Sunday, May 6, 2012

With the Fury of Ten Thousand Demons

Originally built in 1863 as three rooms, a porch and a detached kitchen at the southwest corner of S. Jackson and W. Chippewa, the entrance to A.E. Moreton house originally faced north. The young lad in the above penny post card from roughly 100 years ago is standing in front of the original front porch. 

Brookhaven, Miss. -- April 22, 1883, started out as just another quiet Sunday in the Heart of Dixie.

On the edge of downtown Brookhaven, Mr. and Mrs. A.E. Moreton and their young daughter Fannie found themselves sitting on the front porch of their home that overcast and windy afternoon.

Soon A.E. and Laura Moreton turned their collective attention away from the playful antics of their 6-year-old, and directed it toward the sky, which was gathering a foreboding darkness to the north.

Even little Fannie sensed something was terribly awry. "It was almost like night," Fannie would tell her nephew, William F. Crawford, years later.

The Moretons knew the weather was bad somewhere toward Copiah County, but it wasn't until the next day that they learned that scores of people had been killed and injured by a massive cyclone that all but blew Beauregard off the map and did considerable damage to the mill town of Wesson as well, only 10 miles away from where they sat.

The Great Cyclone, as it is now known, went down state history as being one of the most destructive to ever tear through the state.  With an initial track a quarter mile wide and more than 30 miles long, the system continued its deadly and destructive path through north Mississippi, Alabama and Georgia.  An estimated 100 people were killed in Mississippi alone.

Witnesses described the tornado, which first touched down at 3 p.m., as being a massive column of black smoke "filled with fire" and tossing trees and other debris high into the air above.

Brookhaven newspaper man B.T. Hobbs wrote ongoing accounts of the disaster in his weekly paper, including a truly unbelievable account of a West Lincoln man who days later showed up in Brookhaven and reported that he had been swept from his home, carried past Beauregard and Wesson and "sloshed down into the middle of Pearl River at Rockport," a distance of roughly 35 miles as the crow flies.

The man said that he swam the Pearl more than 20 winding miles to Monticello, and he next "crawled" some 26 miles to Brookhaven, where he sought assistance from the Red Cross.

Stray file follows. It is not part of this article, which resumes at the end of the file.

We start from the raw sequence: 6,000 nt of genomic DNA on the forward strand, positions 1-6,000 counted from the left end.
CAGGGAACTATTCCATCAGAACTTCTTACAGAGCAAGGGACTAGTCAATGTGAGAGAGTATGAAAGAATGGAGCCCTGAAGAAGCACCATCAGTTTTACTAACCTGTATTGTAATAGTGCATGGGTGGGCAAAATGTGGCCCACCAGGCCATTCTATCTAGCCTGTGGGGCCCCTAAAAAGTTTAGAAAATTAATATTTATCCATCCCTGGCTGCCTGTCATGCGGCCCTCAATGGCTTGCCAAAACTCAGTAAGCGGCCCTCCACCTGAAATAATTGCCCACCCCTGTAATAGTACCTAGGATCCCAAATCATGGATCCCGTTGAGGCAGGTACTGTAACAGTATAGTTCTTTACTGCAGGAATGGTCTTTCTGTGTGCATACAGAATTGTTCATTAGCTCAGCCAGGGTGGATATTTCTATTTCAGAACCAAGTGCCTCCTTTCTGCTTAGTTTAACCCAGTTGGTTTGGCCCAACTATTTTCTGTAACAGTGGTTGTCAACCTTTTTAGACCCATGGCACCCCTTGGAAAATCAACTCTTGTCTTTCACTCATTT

He was believed by the upstanding citizens of Brookhaven and received a princely sum of $100 for his ordeal and his eye-brow-raising tale.
Hobbs, the owner and editor of the Brookhaven Leader, understood the old newspaper adage that names make news, and he went to great lengths to mention as many of the killed and wounded as he could, in addition to those who stepped up to help their fellow citizens in their time of need.

There are Cases and Smiths and plenty of other names that natives of Lincoln and Copiah counties may recognize, including Applewhite, Arrington, Britt, East, Moody, Parker, Turnbough and Whitworth. (Cursor over Hobbs if you wish to read the link.)
A remarkably descriptive account from an Iowa newspaper is contained in this link, which details the weather system that went on to inflict damage on Meridian, Starkville, and parts of Alabama and Georgia.

Here is but a small sampling of that report:

"At Wesson the storm's approach was marked by deep rumbling sounds, rattling windows and quivering earth.  Thunder roared, and the lightning flashed with dreadful force and dazzling vividness.  Then, with the fury of ten thousand demons, the gale burst upon the town.

"Fences were torn to pieces and sent whirling through the air; trees that had stood the fiercest storms for ages were uprooted and hurled hundreds of yards.

"Houses were demolished, and the pine forest encircling the town was blown out of existence. As soon as the wind's violence had somewhat abated, and the citizens had begun to look about, the church bells rang out in loud peals, the signals of distress and death.  Men ran from all directions toward West Wesson, though the rain was pouring down in drenching torrents."

The account goes on to say that a deluge following the cyclone turned ditches and gutters into raging rivers and reported that some people feared that they would drown.  Soon the dark of night replaced the dark of the storm and it was not until the following dawn that the actual measure of the destruction become evident.  It's a remarkable read for those interested.
Yet another link contains an alphabetical listing of those killed, mortally wounded, or otherwise suffering notable injuries that spring day, which forever changed the fate of several Copiah towns and countless inhabitants.

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